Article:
The owner of a Massachusetts bookstore investigates the murder of a private-duty nurse.
When British-born Gemma Doyle opened the Sherlock Holmes Bookshop and Emporium, her goal was to pay homage to the Great Detective, not to become a sleuth herself. But when a customer stashes an 1887 edition of Beeton’s Christmas Annual in the shop’s shelves and proceeds to get herself killed, Gemma needs to act. First of all, she learns that Mary Ellen Longton was at the bedside of famed Holmes collector Kurt Kent Jr. when he died, so it’s a good bet the copy of Beeton’s is worth big bucks. Second, Detective Louise Estrada, who’s partnered with Gemma’s old flame Ryan Ashburton, seems to like the Brit very much for the murder. Not that there aren’t a slew of other suspects: Kurt’s son, Colin, who’s hopping mad that his late dad may have given the valuable journal to his nurse; Mary Ellen’s hard-up son, Roy, who’d like a slice of his mom’s action; or Kurt’s daughter-in-law, Elaine, who bears a strong resemblance to a customer who visited the emporium the day before Mary Ellen’s death. Still, as Estrada zeroes in, even her best friend, Jayne Wilson, co-owner of Mrs. Hudson’s Tea Room next door to the emporium, advises Gemma to put on her deerstalker and crack the case in a hurry.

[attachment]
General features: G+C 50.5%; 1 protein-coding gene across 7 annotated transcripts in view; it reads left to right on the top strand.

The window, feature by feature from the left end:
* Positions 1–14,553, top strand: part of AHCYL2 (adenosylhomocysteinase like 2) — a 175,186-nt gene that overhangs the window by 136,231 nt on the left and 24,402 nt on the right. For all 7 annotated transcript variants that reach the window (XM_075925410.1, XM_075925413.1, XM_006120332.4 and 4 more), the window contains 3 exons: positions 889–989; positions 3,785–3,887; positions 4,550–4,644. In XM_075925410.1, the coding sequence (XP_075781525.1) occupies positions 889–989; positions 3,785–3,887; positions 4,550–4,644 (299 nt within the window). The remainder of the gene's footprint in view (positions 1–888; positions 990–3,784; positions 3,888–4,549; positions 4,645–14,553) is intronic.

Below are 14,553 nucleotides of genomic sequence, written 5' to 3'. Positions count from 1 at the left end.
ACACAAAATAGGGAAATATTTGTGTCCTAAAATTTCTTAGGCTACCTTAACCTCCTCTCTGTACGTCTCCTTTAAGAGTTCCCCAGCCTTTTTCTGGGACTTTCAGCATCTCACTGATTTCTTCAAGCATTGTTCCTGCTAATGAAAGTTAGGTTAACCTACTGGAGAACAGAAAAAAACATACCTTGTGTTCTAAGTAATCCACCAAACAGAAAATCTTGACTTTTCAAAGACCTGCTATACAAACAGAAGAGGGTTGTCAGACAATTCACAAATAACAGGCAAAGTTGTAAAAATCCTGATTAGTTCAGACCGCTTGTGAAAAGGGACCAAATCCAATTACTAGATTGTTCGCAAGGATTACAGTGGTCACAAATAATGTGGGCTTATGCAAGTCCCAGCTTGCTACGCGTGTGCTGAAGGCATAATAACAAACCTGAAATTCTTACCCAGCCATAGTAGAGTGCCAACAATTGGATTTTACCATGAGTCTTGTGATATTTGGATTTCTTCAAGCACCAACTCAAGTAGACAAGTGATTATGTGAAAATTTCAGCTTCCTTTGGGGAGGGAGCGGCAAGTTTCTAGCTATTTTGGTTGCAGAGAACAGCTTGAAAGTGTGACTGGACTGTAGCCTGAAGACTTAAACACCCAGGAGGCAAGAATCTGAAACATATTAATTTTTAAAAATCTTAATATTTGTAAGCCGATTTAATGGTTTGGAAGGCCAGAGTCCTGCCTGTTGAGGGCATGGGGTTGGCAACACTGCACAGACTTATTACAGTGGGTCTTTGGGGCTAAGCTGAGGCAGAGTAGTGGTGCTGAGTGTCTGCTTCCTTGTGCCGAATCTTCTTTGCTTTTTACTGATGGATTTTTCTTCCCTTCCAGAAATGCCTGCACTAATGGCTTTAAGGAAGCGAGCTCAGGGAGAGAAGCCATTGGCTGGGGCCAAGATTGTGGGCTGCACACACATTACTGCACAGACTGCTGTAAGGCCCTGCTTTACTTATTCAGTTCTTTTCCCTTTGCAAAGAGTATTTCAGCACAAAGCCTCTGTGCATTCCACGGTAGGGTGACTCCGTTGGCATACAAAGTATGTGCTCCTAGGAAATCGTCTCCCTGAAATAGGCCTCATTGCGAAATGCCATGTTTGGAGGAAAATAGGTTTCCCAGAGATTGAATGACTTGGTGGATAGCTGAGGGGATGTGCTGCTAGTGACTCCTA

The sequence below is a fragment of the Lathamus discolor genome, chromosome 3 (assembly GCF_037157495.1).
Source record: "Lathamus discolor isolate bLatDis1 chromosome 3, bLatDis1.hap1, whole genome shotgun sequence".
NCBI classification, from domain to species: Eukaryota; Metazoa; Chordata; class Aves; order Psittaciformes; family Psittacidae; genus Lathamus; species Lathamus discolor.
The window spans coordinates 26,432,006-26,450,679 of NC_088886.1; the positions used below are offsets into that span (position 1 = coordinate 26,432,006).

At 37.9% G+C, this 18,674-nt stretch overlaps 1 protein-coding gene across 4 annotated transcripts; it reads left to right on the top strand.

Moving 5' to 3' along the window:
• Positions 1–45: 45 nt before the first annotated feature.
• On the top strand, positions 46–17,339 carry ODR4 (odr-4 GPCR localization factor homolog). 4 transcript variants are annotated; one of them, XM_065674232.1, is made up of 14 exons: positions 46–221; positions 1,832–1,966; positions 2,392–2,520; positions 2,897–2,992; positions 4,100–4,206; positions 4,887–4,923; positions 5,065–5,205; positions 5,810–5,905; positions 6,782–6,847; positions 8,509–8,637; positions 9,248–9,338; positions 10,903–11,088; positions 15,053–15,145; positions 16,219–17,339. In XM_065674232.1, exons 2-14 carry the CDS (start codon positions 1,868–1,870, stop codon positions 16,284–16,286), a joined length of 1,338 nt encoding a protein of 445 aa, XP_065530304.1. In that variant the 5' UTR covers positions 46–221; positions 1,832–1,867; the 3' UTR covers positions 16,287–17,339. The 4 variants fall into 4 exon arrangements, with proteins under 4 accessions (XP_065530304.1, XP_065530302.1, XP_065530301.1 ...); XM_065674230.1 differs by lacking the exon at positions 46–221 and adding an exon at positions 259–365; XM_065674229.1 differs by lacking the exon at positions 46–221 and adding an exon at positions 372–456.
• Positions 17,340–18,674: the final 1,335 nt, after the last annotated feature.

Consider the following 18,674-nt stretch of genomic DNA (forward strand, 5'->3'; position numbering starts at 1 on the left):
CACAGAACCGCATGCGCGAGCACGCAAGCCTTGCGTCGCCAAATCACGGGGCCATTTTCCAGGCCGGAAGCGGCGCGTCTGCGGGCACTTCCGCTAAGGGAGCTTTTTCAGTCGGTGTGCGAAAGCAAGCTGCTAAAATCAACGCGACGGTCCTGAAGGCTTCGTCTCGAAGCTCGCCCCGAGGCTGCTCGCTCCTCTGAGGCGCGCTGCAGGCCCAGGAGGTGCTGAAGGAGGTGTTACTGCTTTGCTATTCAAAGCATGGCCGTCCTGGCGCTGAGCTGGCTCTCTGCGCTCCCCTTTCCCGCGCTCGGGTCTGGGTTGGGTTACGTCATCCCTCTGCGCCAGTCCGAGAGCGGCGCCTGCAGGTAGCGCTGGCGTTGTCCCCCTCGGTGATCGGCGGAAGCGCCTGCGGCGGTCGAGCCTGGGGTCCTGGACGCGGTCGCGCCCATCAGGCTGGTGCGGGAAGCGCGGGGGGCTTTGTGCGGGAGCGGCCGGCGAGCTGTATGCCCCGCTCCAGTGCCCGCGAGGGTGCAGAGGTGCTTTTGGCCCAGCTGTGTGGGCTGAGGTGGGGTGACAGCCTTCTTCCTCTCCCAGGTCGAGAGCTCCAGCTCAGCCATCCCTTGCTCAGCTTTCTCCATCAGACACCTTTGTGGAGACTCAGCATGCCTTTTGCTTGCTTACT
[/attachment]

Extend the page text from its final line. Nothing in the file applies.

The heroine isn’t quite likable enough to support such a lengthy debut with such an extended cast of undistinguished characters. The result is more likely to appeal to small-town-sleuth fans than true Holmes aficionados.